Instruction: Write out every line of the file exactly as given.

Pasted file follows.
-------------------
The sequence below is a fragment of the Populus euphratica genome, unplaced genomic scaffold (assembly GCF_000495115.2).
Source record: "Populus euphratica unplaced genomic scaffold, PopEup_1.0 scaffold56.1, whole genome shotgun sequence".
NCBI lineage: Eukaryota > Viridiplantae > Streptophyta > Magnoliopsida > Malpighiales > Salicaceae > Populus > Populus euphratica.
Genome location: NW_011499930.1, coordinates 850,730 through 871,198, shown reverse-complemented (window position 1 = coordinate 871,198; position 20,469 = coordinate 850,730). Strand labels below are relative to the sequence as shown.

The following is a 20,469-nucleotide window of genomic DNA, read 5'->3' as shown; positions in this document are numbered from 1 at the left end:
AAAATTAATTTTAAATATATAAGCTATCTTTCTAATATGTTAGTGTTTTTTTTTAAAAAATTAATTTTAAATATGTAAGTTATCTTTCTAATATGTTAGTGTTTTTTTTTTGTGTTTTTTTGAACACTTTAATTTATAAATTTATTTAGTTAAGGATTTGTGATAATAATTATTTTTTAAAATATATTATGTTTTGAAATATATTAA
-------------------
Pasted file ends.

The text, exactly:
The sequence below is a fragment of the Populus euphratica genome, unplaced genomic scaffold (assembly GCF_000495115.2).
Source record: "Populus euphratica unplaced genomic scaffold, PopEup_1.0 scaffold56.1, whole genome shotgun sequence".
NCBI lineage: Eukaryota > Viridiplantae > Streptophyta > Magnoliopsida > Malpighiales > Salicaceae > Populus > Populus euphratica.
Genome location: NW_011499930.1, coordinates 850,730 through 871,198, shown reverse-complemented (window position 1 = coordinate 871,198; position 20,469 = coordinate 850,730). Strand labels below are relative to the sequence as shown.

The following is a 20,469-nucleotide window of genomic DNA, read 5'->3' as shown; positions in this document are numbered from 1 at the left end:
AAAATTAATTTTAAATATATAAGCTATCTTTCTAATATGTTAGTGTTTTTTTTTAAAAAATTAATTTTAAATATGTAAGTTATCTTTCTAATATGTTAGTGTTTTTTTTTTGTGTTTTTTTGAACACTTTAATTTATAAATTTATTTAGTTAAGGATTTGTGATAATAATTATTTTTTAAAATATATTATGTTTTGAAATATATTAA